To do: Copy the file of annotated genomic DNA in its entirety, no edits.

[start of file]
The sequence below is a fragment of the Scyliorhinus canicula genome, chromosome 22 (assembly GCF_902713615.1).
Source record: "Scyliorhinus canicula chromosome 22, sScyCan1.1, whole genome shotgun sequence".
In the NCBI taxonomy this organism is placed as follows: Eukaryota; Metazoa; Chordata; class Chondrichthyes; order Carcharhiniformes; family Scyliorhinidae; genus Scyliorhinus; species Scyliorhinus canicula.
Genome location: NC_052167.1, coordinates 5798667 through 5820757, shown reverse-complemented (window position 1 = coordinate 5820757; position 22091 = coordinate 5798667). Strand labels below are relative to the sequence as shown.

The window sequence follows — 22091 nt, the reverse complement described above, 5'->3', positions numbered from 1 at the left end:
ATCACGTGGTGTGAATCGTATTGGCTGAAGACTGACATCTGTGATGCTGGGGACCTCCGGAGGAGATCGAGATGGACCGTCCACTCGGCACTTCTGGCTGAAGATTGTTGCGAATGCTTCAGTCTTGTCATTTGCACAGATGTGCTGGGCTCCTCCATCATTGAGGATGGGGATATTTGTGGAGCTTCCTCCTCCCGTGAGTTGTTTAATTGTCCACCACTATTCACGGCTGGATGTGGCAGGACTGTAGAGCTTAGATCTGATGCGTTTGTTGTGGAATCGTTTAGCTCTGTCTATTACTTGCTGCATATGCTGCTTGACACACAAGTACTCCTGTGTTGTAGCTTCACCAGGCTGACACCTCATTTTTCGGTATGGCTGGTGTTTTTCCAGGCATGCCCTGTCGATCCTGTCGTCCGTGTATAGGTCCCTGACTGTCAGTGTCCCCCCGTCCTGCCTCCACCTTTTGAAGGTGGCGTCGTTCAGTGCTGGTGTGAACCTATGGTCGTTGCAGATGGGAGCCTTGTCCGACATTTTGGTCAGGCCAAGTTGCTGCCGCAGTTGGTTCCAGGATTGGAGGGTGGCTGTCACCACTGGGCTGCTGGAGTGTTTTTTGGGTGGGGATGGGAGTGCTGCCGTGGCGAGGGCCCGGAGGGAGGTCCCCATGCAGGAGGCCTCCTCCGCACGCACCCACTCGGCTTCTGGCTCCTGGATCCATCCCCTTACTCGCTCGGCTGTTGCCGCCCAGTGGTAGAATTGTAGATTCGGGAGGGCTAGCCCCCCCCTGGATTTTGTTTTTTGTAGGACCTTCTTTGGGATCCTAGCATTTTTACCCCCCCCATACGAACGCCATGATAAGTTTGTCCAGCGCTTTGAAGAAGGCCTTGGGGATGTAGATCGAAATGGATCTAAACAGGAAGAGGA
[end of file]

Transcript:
The sequence below is a fragment of the Scyliorhinus canicula genome, chromosome 22 (assembly GCF_902713615.1).
Source record: "Scyliorhinus canicula chromosome 22, sScyCan1.1, whole genome shotgun sequence".
In the NCBI taxonomy this organism is placed as follows: Eukaryota; Metazoa; Chordata; class Chondrichthyes; order Carcharhiniformes; family Scyliorhinidae; genus Scyliorhinus; species Scyliorhinus canicula.
Genome location: NC_052167.1, coordinates 5798667 through 5820757, shown reverse-complemented (window position 1 = coordinate 5820757; position 22091 = coordinate 5798667). Strand labels below are relative to the sequence as shown.

The window sequence follows — 22091 nt, the reverse complement described above, 5'->3', positions numbered from 1 at the left end:
ATCACGTGGTGTGAATCGTATTGGCTGAAGACTGACATCTGTGATGCTGGGGACCTCCGGAGGAGATCGAGATGGACCGTCCACTCGGCACTTCTGGCTGAAGATTGTTGCGAATGCTTCAGTCTTGTCATTTGCACAGATGTGCTGGGCTCCTCCATCATTGAGGATGGGGATATTTGTGGAGCTTCCTCCTCCCGTGAGTTGTTTAATTGTCCACCACTATTCACGGCTGGATGTGGCAGGACTGTAGAGCTTAGATCTGATGCGTTTGTTGTGGAATCGTTTAGCTCTGTCTATTACTTGCTGCATATGCTGCTTGACACACAAGTACTCCTGTGTTGTAGCTTCACCAGGCTGACACCTCATTTTTCGGTATGGCTGGTGTTTTTCCAGGCATGCCCTGTCGATCCTGTCGTCCGTGTATAGGTCCCTGACTGTCAGTGTCCCCCCGTCCTGCCTCCACCTTTTGAAGGTGGCGTCGTTCAGTGCTGGTGTGAACCTATGGTCGTTGCAGATGGGAGCCTTGTCCGACATTTTGGTCAGGCCAAGTTGCTGCCGCAGTTGGTTCCAGGATTGGAGGGTGGCTGTCACCACTGGGCTGCTGGAGTGTTTTTTGGGTGGGGATGGGAGTGCTGCCGTGGCGAGGGCCCGGAGGGAGGTCCCCATGCAGGAGGCCTCCTCCGCACGCACCCACTCGGCTTCTGGCTCCTGGATCCATCCCCTTACTCGCTCGGCTGTTGCCGCCCAGTGGTAGAATTGTAGATTCGGGAGGGCTAGCCCCCCCCTGGATTTTGTTTTTTGTAGGACCTTCTTTGGGATCCTAGCATTTTTACCCCCCCCATACGAACGCCATGATAAGTTTGTCCAGCGCTTTGAAGAAGGCCTTGGGGATGTAGATCGAAATGGATCTAAACAGGAAGAGGA